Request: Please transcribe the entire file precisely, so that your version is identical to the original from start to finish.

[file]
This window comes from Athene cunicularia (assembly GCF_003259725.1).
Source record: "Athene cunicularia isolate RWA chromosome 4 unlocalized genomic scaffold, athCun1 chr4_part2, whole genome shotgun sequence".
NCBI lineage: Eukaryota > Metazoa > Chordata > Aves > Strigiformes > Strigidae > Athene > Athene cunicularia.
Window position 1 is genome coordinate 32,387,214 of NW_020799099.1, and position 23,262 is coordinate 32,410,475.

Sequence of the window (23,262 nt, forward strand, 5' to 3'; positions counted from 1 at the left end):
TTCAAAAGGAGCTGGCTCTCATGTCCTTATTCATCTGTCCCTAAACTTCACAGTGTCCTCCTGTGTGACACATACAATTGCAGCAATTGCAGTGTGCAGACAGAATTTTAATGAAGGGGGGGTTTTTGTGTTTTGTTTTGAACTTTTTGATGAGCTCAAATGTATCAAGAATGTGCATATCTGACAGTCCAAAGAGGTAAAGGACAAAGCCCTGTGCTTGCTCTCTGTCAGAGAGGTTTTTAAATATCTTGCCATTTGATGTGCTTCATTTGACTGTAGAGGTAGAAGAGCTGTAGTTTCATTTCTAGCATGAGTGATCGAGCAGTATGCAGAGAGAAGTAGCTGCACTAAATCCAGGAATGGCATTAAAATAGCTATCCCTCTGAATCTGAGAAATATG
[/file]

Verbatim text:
This window comes from Athene cunicularia (assembly GCF_003259725.1).
Source record: "Athene cunicularia isolate RWA chromosome 4 unlocalized genomic scaffold, athCun1 chr4_part2, whole genome shotgun sequence".
NCBI lineage: Eukaryota > Metazoa > Chordata > Aves > Strigiformes > Strigidae > Athene > Athene cunicularia.
Window position 1 is genome coordinate 32,387,214 of NW_020799099.1, and position 23,262 is coordinate 32,410,475.

Sequence of the window (23,262 nt, forward strand, 5' to 3'; positions counted from 1 at the left end):
TTCAAAAGGAGCTGGCTCTCATGTCCTTATTCATCTGTCCCTAAACTTCACAGTGTCCTCCTGTGTGACACATACAATTGCAGCAATTGCAGTGTGCAGACAGAATTTTAATGAAGGGGGGGTTTTTGTGTTTTGTTTTGAACTTTTTGATGAGCTCAAATGTATCAAGAATGTGCATATCTGACAGTCCAAAGAGGTAAAGGACAAAGCCCTGTGCTTGCTCTCTGTCAGAGAGGTTTTTAAATATCTTGCCATTTGATGTGCTTCATTTGACTGTAGAGGTAGAAGAGCTGTAGTTTCATTTCTAGCATGAGTGATCGAGCAGTATGCAGAGAGAAGTAGCTGCACTAAATCCAGGAATGGCATTAAAATAGCTATCCCTCTGAATCTGAGAAATATG